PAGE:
I can’t say much about Ocarina of Time that hasn’t already been said (I think that’s the third time I’ve used an intro like that). Well, let’s talk about it from the two points I keep emphasizing – environment and plot development.
I think most of the greatness of the environment came from the mind-blowing paradigm shifts from the previous Zelda games. There is now a Castle Town. You meet Zelda first, and she’s not kidnapped. There are new societies and races who live in segregated cultures. It’s basically the difference from 2-D to 3-D – a different dimension to explore and change the way you interpret the world. It’s a whole new Zelda and yet it’s not. Nonetheless, we must treat this as a game on its own.
You know you’re in for a great environment when you first emerge from your treehouse. This is an entire village. I’d never seen anything so complete. It’s got houses, pictures, shops, pots to break, stuff to steal. I’m so glad I got this game at an age where I could explore and fully enjoy it. Not rush through it because the baby needs attention. I played this many times because the world felt real. I always thought Hyrule Field was a bit of a catch-22. On one hand, you can’t really have an effective fantasy world without lots of open space. On the other, that doesn’t translate well to a video game (see Wind Waker). A few things to fight, but otherwise vast and empty. It’s both awe-inspiring and dull at the same time. Then you get to Castle Town and its a bustling metropolis. You meet a society of Gorons, a society of Zoras. They all live and exist in a tiny cartridge. The total culture of Hyrule oozed out and integrated into the world.
Speaking of races, part of a video game environment is the characters. More specifically, the NPC’s. Darunia, Malon & Talon, the old witch twins, the Deku Tree, deku scrubs, the windmill guy… there’s a reason all these people keep popping up in various incarnations. They rule. Malon is cute and a makes a good corner of the Link-Zelda-??? love triangle. Witches and talking trees are staples in fantasy stories. And the deku scrubs are great because they’re not quite evil, not quite good. The Windmill Guy, I’m not sure about, but I’m not afraid to admit that I am a little scared of him.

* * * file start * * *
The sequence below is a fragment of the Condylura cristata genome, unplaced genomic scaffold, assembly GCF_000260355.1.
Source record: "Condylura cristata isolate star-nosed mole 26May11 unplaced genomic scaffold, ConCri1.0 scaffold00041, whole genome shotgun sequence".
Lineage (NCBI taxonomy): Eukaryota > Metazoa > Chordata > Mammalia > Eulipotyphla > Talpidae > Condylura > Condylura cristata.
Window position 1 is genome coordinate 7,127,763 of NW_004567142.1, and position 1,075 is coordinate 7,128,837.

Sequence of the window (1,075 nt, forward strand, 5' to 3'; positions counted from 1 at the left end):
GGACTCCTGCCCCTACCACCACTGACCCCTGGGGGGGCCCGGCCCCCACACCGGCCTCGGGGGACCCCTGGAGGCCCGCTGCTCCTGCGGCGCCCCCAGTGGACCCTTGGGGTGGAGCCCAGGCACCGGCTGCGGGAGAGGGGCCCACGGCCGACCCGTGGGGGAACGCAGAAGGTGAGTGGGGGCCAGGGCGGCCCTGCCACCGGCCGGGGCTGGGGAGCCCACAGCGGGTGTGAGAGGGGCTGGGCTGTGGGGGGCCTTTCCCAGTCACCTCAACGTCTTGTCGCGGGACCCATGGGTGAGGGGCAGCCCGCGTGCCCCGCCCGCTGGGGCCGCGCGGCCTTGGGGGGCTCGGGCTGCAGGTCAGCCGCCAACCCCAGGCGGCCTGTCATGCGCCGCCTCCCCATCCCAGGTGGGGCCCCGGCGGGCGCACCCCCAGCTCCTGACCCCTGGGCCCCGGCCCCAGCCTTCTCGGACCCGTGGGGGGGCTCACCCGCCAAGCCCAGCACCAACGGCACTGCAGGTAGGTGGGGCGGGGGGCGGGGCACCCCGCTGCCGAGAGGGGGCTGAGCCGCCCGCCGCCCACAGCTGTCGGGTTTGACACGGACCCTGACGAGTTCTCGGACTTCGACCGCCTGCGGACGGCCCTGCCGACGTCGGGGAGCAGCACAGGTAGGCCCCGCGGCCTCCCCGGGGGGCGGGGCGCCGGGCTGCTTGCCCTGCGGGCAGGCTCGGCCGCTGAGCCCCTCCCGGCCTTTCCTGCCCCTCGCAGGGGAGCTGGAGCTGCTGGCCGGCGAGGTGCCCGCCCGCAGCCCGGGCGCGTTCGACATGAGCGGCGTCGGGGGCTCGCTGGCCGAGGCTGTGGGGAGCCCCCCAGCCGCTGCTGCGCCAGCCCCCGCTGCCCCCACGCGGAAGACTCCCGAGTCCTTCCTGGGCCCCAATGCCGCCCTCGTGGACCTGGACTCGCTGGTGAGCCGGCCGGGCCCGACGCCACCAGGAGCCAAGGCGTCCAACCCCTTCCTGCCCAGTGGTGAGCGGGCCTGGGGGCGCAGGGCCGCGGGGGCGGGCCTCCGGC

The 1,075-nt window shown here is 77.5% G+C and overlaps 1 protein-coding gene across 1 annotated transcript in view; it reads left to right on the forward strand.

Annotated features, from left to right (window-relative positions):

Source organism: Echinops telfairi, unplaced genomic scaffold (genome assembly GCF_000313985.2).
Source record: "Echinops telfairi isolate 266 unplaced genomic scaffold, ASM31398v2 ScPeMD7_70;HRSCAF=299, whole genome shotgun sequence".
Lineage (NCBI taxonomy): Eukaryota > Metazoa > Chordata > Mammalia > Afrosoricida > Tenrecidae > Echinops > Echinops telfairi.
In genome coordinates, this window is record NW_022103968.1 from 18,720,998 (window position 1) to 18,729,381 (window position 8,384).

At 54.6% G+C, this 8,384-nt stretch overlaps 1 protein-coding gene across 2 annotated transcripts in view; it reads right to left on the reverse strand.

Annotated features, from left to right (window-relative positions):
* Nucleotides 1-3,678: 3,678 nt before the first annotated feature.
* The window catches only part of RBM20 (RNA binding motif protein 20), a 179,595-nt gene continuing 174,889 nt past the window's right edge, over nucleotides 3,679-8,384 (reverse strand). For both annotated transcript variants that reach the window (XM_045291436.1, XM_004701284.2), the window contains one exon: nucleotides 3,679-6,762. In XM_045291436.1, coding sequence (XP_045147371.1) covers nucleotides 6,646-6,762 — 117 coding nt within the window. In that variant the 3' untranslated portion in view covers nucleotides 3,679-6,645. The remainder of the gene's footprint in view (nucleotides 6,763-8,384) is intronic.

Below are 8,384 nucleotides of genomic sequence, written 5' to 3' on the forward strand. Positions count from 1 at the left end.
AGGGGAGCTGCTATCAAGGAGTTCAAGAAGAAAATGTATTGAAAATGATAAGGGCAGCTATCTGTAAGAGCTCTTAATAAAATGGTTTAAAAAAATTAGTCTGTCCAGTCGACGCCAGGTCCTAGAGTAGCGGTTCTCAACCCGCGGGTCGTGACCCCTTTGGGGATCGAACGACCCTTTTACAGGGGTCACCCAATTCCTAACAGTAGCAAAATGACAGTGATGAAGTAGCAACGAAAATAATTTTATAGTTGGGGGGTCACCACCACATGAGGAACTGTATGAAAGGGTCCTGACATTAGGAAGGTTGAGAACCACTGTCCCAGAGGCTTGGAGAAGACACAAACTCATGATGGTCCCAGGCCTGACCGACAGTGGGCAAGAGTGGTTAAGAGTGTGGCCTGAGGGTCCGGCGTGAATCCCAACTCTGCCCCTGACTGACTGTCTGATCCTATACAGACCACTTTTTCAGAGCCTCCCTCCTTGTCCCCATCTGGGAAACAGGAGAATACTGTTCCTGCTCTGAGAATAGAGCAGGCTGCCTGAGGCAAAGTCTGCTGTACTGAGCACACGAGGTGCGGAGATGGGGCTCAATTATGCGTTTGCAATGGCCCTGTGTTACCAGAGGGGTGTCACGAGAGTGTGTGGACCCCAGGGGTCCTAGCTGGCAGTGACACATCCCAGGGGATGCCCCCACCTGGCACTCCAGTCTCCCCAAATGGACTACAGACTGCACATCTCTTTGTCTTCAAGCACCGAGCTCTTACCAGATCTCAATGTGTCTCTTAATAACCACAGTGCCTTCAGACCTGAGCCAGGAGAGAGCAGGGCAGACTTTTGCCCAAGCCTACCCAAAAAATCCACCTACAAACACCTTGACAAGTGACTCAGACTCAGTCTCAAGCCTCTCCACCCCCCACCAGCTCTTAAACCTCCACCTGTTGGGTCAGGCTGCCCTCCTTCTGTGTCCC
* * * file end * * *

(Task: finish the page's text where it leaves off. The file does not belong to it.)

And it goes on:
And good characters segue nicely into plot development. The thing that Legend of Zelda does best is storytime. Instead of a basic Save-the-Princess/Fetch-quest like most Zelda storylines before it, Ocarina brings out a cavalcade of emotions. Whose heart didn’t break when you saw Saria’s wistful glance back as you leave the forest? Wonder at the all the people in Castle Town? Fear from the ‘thing in the well’? Laugh at the Zora princess’s stubbornness? Mystery of Sheik?
And then there’s the final boss. I’m amazed I was able to finish this final part of the game without dying. From the dread of climbing the staircase, with the loudening organ music and increasing light, to figuring out how to kill Ganon while trying not to fall a hundred feet over and over, to the race to the bottom. And then, oh, no, you’re not done yet, you’re still playing. There’s something in the rubble. Oh, Link, be a dear and check it out. Right away, ma’am. Psyche! It’s a giant pig-dog and he’s pissed. He’s so bad, he doesn’t even have a subtitle under his name. That’s how you know you’re fucked. Christ, what kills him? The hookshot? Bows and arrows? The Keaton Mask? Aah, I don’t have time! He’s swinging the Hammer! Press A! Press A! Whatchu pressing “select” for?! You don’t got time to make a profile! Shoot ’em in the head!
And then the ending is good too. I was afraid the credits would suck – lots of establishment shots over the various regions – but then you get to see all the main characters having a party, so that’s nice.
My memories of this game are few. I do remember I spent six hours, my entire after-school day, defeating the forest temple. Three hours for the temple, and three for trying to defeat the boss. This is the level where you know it’s not kid time anymore. For some reason the difficulty jumps skyfold. And it works, because now, you are an adult. And when you’re adult, things get more complicated. This is like the “coming of age” of the video game system. I also remember listening to Kid Rock while playing this dungeon (not during the 6-hour endurance test). I don’t know why, but now when I listen to the album, I think of the forest temple.
This is the first game that I think can be called an epic. That probably lends to its staying power. This game is thick with symbology and mythology so that its storytelling is on par with Star Wars – a Greek drama with heroes and villains and colorful characters and worlds at stake. The turning point of story telling in video games. Everything a story should have. This truly is a legend.
By the way, am I the only one who was confused for years that the game’s called Legend of Zelda, when Zelda’s only a minor character, barely integral to the plot? How many people out there are still referring to the lone playable character as Zelda? I mean, I know he’s girly, but…